Are you listening, or waiting to interrupt?

Listening is a difficult skill, but it's worth putting in the practice.

In over 25 plus years working within service organisations I’ve come to the conclusion listening is an underrated, but really vital skill. I’m often left cold by what passes for good listening. What I frequently observe could be more accurately described as waiting to interrupt!  And I'm as guilty as the next person for being distracted, trying to multi task, or getting excited to share what's in my head. I've learned it takes daily practice and the ability to stay curious.

I was at a presentation for Investors in People years back where David Fairhurst, then, VP People at McDonalds gave his simple success formula for creating exceptional customer service.

It was:

L2 (C+E)+R

The translation?

Listen a lot to customers and employees and respond

Great isn’t it?

It’s about being INTERESTED, rather than INTERESTING! However, as with all simple concepts, they sometimes aren’t quite so easy to achieve and require a good deal of effort and commitment from the whole organisation and in particular from the person doing the listening and responding.

Machiavelli said if you’re talking your giving information and therefore giving power away; if you’re listening and asking questions you’re gaining information, the raw material of knowledge, and therefore gaining power and believes that questions are the currency of persuasion.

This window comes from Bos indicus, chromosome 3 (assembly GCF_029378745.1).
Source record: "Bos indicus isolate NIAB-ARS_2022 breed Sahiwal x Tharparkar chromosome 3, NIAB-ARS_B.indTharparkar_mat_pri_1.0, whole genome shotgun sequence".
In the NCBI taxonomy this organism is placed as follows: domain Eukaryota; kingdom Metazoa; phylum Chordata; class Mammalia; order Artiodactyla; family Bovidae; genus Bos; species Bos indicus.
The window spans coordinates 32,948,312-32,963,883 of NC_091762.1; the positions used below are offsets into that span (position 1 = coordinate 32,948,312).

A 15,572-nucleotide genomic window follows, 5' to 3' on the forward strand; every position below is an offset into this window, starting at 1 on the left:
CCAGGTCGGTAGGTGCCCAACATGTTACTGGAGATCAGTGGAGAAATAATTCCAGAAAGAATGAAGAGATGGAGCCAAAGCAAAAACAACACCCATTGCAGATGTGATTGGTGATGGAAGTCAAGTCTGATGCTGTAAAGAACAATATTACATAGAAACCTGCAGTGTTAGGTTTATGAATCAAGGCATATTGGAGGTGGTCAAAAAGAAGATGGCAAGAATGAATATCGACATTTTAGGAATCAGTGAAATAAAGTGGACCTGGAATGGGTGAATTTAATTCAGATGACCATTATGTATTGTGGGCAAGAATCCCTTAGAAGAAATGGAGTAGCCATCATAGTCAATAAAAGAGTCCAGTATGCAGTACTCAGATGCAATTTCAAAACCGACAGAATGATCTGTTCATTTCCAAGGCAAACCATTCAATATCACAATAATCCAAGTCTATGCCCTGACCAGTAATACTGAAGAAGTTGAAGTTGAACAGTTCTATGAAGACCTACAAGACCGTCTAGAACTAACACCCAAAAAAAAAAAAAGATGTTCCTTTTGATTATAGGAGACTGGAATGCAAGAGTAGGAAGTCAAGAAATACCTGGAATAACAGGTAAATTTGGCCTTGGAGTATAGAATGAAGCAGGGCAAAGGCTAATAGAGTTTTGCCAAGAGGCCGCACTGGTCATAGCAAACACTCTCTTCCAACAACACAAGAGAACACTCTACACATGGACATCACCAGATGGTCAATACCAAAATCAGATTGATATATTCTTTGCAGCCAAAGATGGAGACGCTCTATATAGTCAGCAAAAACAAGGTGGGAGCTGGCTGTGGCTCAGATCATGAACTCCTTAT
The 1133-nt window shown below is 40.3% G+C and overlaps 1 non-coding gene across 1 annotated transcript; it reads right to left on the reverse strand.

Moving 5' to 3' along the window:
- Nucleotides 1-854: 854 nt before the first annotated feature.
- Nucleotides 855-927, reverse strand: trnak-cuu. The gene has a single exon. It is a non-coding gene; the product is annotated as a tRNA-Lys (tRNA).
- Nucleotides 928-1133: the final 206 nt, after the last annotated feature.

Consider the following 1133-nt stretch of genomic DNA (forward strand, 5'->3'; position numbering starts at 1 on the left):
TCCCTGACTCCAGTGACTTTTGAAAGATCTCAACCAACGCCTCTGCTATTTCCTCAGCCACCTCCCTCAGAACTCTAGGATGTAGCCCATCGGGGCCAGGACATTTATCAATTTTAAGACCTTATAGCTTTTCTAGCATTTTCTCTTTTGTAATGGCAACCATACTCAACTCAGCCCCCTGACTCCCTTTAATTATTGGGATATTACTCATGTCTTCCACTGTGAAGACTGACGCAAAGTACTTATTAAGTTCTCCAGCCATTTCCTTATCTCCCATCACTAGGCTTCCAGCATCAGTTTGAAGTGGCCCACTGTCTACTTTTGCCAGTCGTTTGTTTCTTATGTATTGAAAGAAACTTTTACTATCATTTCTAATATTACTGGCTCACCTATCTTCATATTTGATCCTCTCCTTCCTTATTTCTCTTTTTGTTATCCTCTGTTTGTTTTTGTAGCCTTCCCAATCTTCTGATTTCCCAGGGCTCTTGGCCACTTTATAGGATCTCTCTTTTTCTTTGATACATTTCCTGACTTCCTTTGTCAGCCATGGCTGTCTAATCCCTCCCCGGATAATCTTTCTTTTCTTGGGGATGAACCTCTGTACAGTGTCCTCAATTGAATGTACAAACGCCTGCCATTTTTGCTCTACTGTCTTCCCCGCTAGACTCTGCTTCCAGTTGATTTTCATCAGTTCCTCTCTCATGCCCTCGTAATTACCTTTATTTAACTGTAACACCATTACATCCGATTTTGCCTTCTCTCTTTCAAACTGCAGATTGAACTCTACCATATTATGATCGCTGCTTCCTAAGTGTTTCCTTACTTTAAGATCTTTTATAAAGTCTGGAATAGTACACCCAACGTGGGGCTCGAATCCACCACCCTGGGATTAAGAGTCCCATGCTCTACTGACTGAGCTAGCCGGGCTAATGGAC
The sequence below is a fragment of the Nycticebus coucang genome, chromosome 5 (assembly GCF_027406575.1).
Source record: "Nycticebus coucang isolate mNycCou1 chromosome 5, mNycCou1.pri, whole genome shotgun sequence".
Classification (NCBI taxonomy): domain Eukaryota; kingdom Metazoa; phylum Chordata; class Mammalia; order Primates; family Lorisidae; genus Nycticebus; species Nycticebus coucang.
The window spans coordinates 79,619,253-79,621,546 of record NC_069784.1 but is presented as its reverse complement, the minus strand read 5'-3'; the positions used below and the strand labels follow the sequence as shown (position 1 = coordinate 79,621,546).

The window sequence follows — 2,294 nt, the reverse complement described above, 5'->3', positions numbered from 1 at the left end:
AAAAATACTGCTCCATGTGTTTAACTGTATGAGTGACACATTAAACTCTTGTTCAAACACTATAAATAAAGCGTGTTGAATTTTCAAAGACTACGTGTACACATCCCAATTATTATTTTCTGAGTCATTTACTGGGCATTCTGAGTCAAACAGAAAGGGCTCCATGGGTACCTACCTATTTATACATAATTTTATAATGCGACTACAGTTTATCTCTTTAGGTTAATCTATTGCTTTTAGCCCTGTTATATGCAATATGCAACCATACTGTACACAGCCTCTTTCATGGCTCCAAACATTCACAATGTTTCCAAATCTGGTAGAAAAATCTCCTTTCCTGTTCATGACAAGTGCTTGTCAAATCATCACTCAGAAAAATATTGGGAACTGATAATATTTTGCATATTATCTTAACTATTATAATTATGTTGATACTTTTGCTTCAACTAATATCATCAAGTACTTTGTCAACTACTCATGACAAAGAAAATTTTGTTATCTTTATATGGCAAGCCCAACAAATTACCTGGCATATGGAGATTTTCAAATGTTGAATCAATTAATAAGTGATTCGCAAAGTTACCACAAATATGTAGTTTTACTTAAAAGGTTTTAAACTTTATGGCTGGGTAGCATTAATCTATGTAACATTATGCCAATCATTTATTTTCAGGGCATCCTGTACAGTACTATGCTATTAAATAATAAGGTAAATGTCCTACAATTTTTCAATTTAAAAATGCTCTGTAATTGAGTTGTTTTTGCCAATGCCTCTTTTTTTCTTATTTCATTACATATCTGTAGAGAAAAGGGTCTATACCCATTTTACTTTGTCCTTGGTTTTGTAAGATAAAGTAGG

So, what’s the reason listening is such a difficult skill to acquire?

Well, we talk at a rate of around 125 words a minute, yet have the ability to listen at a rate of 400 words a minute. This often means we are way ahead of the person who is speaking and as a consequence can get distracted. Our minds can wander and we either end up thinking of something else; or the speakers words may trigger a connection in our brains to information we’d like to share. At this point we are in ‘waiting to interrupt’ mode, rather than really listening! It truly does take commitment, effort and a genuine interest if you want to be an effective listener.  

One Stephen Covey's 7 habits of highly effective people is Seek to understand, then to be understood. He identified 5 levels of listening, only the fifth level of empathetic listening is within the other person's frame of reference.

Truly listening to someone makes them feel important, or has Stephen R Covey puts it Someone started listening to me, and they seemed to savour my words. They didn’t agree or disagree they were just listening, and I felt as if they were seeing how I saw the world.

Geoff Burch’s book Resistance is Useless…the art of business persuasion he states, It’s not the gift of the gab you need, it’s the gift of the earhole.

And when you get it right you'll learn more than when you speak, you'll find out things about people that may surprise you and you'll make the person who's speaking feel important.

If you want to improve your listening skills, schedule a call with me to book the Listening or waiting to interrupt workshop for your team